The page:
2. I am so sorry to the family and friends of Amber. It's terrifying to read stories like this. I was stalked by an ex-boyfriend for almost a year and he was finally prosecuted and is now serving time in prison. He has been incarcerated for 2 1/2 years and I have received phone calls even as recent as a couple of months ago from him. He will probably be released some time this year and I am terrifed that he will come after me. I agree that all law enforcement and courts need to be trained on the seriousness of stalking and what it does to victims. This is such a tragedy and I hope people will learn from it and help others in the future.

    ReplyDelete
  3. I am glad to see someone getting it. I myself am a victim of stalking by a former partner and I gave up on trying to get protection for myself and my child through the courts. I am using my real name because this is how I protect myself. If enough people know the danger my ex husband presents to not only me but our child, when (not if) something happens, there will be a trail. And my children can finally get the justice I have not been able to get myself.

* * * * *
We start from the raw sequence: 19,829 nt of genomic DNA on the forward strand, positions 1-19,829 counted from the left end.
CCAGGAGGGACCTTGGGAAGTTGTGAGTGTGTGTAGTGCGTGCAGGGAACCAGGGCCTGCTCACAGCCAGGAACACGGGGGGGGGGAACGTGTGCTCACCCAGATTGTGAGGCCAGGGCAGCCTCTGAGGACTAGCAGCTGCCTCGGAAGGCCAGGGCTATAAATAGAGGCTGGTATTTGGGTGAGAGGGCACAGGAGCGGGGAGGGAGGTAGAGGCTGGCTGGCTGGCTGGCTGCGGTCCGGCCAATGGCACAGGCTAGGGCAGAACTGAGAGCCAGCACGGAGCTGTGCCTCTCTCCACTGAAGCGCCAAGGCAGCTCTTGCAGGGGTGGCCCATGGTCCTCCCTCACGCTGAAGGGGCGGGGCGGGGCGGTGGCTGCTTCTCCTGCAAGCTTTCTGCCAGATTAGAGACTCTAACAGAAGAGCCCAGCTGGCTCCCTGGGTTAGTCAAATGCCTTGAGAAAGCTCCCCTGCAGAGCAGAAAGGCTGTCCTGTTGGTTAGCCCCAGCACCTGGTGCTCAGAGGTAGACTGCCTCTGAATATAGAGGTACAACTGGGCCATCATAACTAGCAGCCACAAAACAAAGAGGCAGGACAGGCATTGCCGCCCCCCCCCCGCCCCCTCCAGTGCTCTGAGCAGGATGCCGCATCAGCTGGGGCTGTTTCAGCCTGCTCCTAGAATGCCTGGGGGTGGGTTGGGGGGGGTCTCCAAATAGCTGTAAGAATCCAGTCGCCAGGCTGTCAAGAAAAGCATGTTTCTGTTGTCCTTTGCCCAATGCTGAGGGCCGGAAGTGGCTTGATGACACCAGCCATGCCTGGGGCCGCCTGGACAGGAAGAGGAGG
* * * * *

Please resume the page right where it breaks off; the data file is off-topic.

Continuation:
I only hope and pray it does not come to that, but I am afraid. Sadly family courts everywhere allow stalking through the shared parenting statutes. My abuser/stalker uses our 8 year old child in order to gain information about me by grilling her intensely and daily. He has people follow me and watch me so he can be aware of my activities at all times. He says he is doing this because of concern for our child, but he left her with me when she was a baby for 14-16 hours a day. She is now 8 and can vocalize if I am hurting her. She only speaks of the abuses her father shoves on us and tells everyone how wonderful her mother is. She speaks of sadness that her father will not stop his vendetta against me and how much this angers her. She also speaks of the fear she has if she ever stands up to him and how he will hurt her.

    When will all the victims get help?

    ReplyDelete
  4. To the second Anonymous poster: Contact your prosecutor & the Prison where he is being held and let them know that he has contacted you. You can obtain a copy of the phone calls (they're recorded) for evidence. Please email me directly.

    ReplyDelete